Directed by Akhilesh Jaiswal, Starfish narrates the story of Tara Salgaonkar’s life which is full of darkness, chaos, and complications. In a journey to find the right soulmate, she has to face her harrowing past and tackle her fears head-on. The film is based on the book by the named Starfish Pickle written by Bina Nayak.
The film discusses complex relationships and how few scars from the past leave a permanent mark on one’s life. While the film’s premise appears interesting, Akhilesh barely manages to capitalize on the chance despite the film starting on a promising note. Sadly, the first 15 minutes of the film try hard to leave an impact but ends up being a mockery of complex relationships.
In addition, the film continues to drown from uninteresting scripting and drowsy screenplay. The characters somehow managed to grab the attention with all the drama in their chaotic life, but as the movie progresses, the film turns out to be a snooze fest.
Despite earnest performances, and barring a few scenes, it’s hard to take this movie seriously, and all you can do is wish for intermission and the end.
Honestly, the script wasn’t too bad but, a tighter narration would have worked. While there might be a few nooks, the underwater scenes are shot with great precision. On the contrary, the film’s editing remains to be its weakest point. One such example is how the film jumps from one scene to another without any continuation. As for Starfish's background score and songs, they do elevate the film.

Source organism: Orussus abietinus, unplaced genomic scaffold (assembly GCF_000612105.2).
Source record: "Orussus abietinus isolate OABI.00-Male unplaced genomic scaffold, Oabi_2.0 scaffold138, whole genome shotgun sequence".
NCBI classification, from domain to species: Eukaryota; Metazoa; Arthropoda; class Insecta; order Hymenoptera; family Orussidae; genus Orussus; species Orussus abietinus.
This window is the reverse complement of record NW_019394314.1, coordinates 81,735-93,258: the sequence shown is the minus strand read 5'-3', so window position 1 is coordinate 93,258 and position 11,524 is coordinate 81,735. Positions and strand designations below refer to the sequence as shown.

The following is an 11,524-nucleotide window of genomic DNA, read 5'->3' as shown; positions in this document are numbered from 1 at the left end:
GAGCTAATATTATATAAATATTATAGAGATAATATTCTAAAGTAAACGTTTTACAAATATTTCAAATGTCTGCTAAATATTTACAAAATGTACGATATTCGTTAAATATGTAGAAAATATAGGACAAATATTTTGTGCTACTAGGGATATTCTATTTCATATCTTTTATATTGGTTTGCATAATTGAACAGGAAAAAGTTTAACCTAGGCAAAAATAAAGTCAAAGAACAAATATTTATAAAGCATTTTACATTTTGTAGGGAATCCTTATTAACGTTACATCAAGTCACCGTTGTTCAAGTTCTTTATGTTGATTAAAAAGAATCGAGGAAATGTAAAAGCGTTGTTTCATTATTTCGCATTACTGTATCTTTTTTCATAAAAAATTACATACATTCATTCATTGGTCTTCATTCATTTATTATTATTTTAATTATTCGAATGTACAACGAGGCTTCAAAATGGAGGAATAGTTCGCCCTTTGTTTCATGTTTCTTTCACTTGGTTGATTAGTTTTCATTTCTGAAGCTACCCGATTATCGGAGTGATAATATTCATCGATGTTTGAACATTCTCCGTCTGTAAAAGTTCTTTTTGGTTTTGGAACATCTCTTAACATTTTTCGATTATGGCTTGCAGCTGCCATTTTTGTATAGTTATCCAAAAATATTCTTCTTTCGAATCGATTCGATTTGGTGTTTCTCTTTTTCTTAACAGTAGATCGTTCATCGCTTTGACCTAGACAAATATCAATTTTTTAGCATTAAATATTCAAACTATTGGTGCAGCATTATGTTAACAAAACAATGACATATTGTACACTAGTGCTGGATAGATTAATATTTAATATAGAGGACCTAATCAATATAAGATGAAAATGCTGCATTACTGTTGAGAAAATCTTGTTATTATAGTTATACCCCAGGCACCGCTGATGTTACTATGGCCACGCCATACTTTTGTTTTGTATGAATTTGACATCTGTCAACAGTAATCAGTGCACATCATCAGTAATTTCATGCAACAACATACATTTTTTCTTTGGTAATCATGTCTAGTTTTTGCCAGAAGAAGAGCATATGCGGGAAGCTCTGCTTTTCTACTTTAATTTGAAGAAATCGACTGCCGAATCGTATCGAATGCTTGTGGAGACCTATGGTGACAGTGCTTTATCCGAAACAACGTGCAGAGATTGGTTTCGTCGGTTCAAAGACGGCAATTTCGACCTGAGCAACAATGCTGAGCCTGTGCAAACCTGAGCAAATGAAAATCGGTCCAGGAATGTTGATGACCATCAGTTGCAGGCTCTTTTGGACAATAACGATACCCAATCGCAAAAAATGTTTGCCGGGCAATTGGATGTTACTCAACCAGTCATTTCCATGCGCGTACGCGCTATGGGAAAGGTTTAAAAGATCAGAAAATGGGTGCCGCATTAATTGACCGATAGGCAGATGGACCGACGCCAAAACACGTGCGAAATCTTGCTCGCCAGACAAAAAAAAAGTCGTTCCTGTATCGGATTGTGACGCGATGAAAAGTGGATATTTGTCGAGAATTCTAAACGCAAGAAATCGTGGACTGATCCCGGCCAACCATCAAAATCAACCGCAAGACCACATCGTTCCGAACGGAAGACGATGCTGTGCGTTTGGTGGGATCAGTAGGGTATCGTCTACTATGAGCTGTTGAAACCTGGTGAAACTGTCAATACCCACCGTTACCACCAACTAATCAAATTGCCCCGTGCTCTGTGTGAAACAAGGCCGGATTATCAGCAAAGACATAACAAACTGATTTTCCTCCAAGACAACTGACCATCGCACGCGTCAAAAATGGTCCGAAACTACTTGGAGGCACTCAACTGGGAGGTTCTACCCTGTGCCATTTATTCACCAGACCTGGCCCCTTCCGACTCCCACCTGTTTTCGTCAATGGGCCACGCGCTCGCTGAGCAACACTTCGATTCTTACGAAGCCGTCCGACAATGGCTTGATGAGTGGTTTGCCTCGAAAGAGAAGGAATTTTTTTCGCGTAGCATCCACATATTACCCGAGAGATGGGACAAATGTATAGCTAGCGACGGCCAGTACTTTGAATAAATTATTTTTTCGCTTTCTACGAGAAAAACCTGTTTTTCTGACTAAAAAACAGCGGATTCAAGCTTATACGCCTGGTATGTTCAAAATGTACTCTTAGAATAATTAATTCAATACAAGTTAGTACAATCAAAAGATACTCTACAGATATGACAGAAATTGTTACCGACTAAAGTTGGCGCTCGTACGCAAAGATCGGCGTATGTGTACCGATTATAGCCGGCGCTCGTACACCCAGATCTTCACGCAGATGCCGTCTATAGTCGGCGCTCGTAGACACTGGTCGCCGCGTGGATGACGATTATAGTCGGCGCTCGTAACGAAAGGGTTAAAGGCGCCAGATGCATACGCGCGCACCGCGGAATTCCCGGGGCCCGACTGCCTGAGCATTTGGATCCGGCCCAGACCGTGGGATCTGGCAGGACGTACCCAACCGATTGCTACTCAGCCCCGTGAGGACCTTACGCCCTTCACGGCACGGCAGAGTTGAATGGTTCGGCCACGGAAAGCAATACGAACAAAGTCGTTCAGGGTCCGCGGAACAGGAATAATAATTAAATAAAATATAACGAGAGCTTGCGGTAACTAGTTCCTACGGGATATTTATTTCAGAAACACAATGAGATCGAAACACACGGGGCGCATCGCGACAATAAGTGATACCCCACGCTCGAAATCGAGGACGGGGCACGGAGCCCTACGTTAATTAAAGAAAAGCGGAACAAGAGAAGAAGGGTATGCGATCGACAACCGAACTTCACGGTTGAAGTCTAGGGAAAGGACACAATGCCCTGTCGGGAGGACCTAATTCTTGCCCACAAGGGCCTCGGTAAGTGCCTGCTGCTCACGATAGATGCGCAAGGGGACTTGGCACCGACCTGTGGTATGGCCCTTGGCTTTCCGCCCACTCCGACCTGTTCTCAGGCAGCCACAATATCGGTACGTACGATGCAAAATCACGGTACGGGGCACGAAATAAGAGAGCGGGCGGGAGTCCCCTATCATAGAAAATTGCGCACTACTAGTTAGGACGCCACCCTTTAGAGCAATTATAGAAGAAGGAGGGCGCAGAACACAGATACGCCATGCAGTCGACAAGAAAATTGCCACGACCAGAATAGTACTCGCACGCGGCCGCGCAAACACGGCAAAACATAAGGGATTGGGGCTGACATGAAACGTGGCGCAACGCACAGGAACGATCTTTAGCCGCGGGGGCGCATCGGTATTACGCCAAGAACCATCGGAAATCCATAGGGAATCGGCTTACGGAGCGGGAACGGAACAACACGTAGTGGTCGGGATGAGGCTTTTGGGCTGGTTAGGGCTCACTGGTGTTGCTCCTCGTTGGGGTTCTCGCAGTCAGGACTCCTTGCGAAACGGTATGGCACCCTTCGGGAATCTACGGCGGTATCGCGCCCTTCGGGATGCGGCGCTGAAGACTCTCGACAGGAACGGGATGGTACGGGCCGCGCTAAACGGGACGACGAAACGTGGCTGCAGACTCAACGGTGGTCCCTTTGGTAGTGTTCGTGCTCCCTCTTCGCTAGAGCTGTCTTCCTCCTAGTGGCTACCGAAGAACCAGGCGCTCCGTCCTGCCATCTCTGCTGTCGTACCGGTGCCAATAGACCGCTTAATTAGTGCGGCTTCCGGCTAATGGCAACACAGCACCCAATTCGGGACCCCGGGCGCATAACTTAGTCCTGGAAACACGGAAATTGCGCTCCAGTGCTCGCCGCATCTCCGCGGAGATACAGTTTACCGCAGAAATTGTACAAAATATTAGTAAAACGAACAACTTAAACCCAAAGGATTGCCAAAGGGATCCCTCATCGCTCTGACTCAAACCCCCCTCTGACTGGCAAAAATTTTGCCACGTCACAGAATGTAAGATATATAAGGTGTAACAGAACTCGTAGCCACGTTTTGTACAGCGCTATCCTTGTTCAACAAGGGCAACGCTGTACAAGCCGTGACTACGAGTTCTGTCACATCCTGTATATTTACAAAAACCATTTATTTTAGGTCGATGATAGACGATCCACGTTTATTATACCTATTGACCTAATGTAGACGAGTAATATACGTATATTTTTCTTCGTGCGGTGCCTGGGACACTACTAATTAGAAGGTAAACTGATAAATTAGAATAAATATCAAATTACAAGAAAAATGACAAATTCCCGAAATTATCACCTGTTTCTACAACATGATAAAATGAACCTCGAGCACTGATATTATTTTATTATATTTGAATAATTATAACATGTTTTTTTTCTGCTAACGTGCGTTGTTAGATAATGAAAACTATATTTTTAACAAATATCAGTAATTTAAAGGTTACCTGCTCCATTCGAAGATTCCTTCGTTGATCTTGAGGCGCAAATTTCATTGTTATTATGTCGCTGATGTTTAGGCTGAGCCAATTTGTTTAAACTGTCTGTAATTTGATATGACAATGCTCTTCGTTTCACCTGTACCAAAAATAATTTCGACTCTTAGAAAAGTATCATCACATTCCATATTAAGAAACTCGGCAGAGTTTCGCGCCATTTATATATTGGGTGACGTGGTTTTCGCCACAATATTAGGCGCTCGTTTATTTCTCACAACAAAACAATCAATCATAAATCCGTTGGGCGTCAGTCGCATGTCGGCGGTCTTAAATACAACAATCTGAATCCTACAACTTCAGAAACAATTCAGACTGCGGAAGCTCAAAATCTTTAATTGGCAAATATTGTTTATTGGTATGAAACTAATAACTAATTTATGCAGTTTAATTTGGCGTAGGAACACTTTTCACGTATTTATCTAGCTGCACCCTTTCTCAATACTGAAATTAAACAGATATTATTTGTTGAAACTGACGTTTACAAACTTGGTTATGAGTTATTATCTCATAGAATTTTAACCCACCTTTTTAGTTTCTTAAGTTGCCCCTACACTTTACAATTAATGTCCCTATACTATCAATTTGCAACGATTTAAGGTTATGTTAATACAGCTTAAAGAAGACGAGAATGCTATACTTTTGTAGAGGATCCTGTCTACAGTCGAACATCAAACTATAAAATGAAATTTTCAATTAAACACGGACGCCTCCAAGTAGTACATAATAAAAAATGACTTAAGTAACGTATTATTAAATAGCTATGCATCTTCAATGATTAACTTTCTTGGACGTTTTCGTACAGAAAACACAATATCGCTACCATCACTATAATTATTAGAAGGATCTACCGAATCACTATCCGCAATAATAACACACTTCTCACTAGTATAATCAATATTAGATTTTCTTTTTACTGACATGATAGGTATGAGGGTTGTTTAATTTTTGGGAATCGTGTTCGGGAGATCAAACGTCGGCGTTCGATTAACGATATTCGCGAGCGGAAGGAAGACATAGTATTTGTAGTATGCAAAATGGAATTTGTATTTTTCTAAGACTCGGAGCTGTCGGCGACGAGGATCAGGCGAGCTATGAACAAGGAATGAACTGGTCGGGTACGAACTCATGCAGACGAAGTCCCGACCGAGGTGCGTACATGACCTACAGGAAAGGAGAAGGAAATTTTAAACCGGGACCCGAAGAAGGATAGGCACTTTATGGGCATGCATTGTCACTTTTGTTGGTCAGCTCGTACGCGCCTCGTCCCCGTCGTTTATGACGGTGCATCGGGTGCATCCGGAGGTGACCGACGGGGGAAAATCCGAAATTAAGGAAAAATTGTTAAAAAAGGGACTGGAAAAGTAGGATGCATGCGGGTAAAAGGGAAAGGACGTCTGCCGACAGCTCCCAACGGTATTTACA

Starfish could have been easily shortened, and it needs to be cut. The crucial revelation and the outcome of that were easily predictable. Tara swings between love and duty, and after a point, and its projection will leave you amused. Also, you will be amused by the way the movie ends. This is because it just ends leaving a few characters' arcs open to viewers' imagination.
Khushalii Kumar's performance throughout the film remains inconsistent. While she successfully manages to deliver some emotional scenes, many of her dialogues seem automated and unnatural.
Ehan and Tusharr also looked convincing in their parts, but sadly, the script doesn't give them enough importance, as it revolved around Tara. Honestly, Milind Soman acting as Lucky Ali was a splendid addition to the film’s star cast.
In conclusion, the film shells out a few awkward scenes with Khushalii’s body shots and a few romantic scenes. Starfish dives deep into the depths of blue, drowning the script. The film had great potential, but the subpar performances and weak editing hindered it’s success.
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